It was a somewhat cloudy afternoon. It had rained a bit before 19-year-old Jamie Shaw was able to get into a go-kart for one of his practice sessions at Mumbai’s Ajmera IndiKarting race track.

Shaw seemed to have misunderstood just how wet the track might have become due to light rain. Shaw, who aspires to become a GT endurance racer, hits the kart against the wall on just his first lap. Fortunately, there was no damage and Shaw and the kart got another chance at some point. When Shaw gets out of the kart after a while, he doesn’t seem the least bit flustered. He walks confidently towards me and seems even enthusiastic and excited to explain the reason for the accident.

Why would these minor accidents bother a racer, whose hero is legendary racing driver Niki Lauda?

After getting into the physics of the sport, Shaw is eager to put in a few more laps. The teenager’s knowledge of the sport and curiosity about it is evident when he speaks.

Shaw entered his first go-kart recently four years ago, and since then, roughly two years since his first local go-kart race, he has represented India at the 2020 Dubai Kart Drome Endurance Championship. To give context to Shaw’s achievement , was the least experienced pilot in his team of five; in fact, he was the least experienced driver in the entire event. To put things into perspective, Shaw competed for the first time on a track other than Ajmera IndiKarting, also in a race that is widely regarded as one of the most iconic drag kart races in the world, one that allows only tickets. limited worldwide. The go-karts were a bit heavy and the race track a bit faster, but they weren’t a deterrent for this young driver. Shaw’s team, EBC Brakes, finished runners-up, despite their lap times being incredibly close to the champions.

Shaw’s other accomplishments include participating in the 2021 MRF Saloon Series, 2021 Indian Formula 4, 2020 National IndiKarting Pro Senior Series and 2019 2019 Interstate Level Karting.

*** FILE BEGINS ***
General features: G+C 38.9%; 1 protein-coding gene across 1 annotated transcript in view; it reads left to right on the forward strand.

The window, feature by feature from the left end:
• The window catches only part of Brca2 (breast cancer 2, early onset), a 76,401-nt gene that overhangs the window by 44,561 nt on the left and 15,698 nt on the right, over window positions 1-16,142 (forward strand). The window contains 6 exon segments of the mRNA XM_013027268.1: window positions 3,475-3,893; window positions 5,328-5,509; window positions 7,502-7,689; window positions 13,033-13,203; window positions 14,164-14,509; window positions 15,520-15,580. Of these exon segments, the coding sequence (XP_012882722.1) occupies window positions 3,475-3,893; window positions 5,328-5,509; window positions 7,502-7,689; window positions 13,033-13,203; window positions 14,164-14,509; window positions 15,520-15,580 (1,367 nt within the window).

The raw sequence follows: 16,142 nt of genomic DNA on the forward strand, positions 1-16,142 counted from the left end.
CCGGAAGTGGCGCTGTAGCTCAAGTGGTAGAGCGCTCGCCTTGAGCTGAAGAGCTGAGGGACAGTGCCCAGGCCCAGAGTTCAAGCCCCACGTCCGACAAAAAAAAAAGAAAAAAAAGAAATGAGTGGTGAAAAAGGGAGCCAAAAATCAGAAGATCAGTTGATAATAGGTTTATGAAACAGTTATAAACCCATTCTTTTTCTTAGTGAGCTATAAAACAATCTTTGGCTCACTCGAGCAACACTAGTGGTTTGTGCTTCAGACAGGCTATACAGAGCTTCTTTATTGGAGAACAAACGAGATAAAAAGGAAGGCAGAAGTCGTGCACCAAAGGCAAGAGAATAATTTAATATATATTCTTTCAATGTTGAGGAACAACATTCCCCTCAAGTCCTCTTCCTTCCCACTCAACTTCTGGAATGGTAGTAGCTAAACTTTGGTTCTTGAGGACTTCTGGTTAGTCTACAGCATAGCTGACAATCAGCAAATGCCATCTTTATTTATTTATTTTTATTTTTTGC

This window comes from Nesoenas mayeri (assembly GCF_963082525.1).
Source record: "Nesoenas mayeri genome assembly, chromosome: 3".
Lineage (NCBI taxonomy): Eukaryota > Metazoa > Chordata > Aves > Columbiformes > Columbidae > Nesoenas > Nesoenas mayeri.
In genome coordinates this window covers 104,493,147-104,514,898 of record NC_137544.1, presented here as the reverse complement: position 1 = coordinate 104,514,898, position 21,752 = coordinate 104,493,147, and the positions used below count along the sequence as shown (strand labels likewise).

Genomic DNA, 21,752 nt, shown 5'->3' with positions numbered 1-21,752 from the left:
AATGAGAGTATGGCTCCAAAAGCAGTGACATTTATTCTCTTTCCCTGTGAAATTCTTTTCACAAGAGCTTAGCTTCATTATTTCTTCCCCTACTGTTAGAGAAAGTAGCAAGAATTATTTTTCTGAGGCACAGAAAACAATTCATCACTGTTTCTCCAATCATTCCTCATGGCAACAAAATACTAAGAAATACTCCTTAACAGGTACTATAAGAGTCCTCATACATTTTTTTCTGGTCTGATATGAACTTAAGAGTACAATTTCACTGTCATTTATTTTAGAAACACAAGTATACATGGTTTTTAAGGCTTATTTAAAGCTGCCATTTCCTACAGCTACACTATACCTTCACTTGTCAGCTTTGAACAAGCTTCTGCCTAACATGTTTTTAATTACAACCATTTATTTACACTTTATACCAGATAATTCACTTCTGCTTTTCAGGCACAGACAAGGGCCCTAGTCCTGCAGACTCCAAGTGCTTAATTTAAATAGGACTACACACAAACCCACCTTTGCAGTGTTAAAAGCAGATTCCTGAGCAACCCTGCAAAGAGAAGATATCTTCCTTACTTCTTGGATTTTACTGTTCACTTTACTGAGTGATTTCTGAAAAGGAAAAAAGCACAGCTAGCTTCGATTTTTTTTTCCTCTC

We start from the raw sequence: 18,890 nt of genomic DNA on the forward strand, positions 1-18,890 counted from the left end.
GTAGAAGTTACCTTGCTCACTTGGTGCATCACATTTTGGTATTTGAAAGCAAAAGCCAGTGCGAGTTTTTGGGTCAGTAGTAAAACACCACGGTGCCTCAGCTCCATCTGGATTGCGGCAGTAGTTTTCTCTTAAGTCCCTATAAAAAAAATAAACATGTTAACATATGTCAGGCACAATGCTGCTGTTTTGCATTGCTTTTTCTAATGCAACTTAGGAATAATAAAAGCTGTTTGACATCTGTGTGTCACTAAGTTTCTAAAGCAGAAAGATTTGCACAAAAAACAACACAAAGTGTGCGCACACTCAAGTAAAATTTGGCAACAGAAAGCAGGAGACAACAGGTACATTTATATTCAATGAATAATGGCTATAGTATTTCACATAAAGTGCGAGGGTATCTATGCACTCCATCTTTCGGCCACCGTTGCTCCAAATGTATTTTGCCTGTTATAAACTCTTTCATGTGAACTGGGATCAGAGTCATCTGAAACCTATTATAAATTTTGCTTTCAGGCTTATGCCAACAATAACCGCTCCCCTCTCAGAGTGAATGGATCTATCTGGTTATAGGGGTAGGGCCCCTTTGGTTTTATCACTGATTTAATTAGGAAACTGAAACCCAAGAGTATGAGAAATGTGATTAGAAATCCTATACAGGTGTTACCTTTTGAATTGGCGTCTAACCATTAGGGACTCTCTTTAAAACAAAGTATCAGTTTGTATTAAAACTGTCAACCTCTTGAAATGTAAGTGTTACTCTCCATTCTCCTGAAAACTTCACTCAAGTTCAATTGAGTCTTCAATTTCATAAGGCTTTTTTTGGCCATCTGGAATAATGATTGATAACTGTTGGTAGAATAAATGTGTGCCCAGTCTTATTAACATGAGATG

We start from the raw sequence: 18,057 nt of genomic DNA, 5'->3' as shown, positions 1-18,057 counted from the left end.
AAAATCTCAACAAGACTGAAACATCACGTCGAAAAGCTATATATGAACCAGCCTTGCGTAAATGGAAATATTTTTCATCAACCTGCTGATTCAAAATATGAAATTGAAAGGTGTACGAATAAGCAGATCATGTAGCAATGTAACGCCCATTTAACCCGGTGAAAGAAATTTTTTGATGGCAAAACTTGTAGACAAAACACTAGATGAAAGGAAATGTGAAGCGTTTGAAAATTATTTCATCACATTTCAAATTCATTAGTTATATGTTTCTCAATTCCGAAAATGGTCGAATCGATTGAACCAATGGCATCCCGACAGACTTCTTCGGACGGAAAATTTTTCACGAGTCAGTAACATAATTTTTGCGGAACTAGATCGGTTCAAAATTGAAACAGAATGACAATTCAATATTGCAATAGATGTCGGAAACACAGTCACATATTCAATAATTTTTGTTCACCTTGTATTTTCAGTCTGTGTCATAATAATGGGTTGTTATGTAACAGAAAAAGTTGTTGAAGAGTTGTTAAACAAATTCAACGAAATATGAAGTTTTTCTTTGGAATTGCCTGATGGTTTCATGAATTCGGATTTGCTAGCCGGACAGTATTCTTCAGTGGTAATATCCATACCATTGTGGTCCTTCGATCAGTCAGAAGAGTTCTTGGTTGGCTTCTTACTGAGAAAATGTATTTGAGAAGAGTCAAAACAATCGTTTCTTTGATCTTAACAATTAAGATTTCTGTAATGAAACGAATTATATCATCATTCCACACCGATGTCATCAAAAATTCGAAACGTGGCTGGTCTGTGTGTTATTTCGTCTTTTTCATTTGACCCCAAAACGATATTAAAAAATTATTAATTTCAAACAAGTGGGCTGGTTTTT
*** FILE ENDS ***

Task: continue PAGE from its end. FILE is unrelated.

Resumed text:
What makes Shaw’s achievements even more impressive is that he has learned the tricks and trade of motorsports through YouTube. That’s how it is. Shaw is a completely self-taught driver with no coach or mentor in a sport that requires a lot of resources, support staff and capital.

And it is this last component that is Shaw’s biggest obstacle.

Despite the encouraging results, Shaw finds it difficult to convince his family to join him on his journey to become a world-class driver. Shaw feels that his family wants what is best for him, but they believe that motorsports is not a sustainable career. There are financial restrictions.

Shaw doesn’t have his own go-kart. For his practice sessions, he uses one of his friend’s go-karts. To own one of those karts, one has to part with several lakh rupees, and that doesn’t even include the cost of the tyres. Shaw explains that to enter the cheapest championships in India you have to spend around 3.5 lakh rupees. For that amount, an aspiring driver only gets one practice session, one qualifying round, and the race. A driver has to give a sum as a “deposit” against possible damages. In addition to all this, there are expenses during the practice sessions.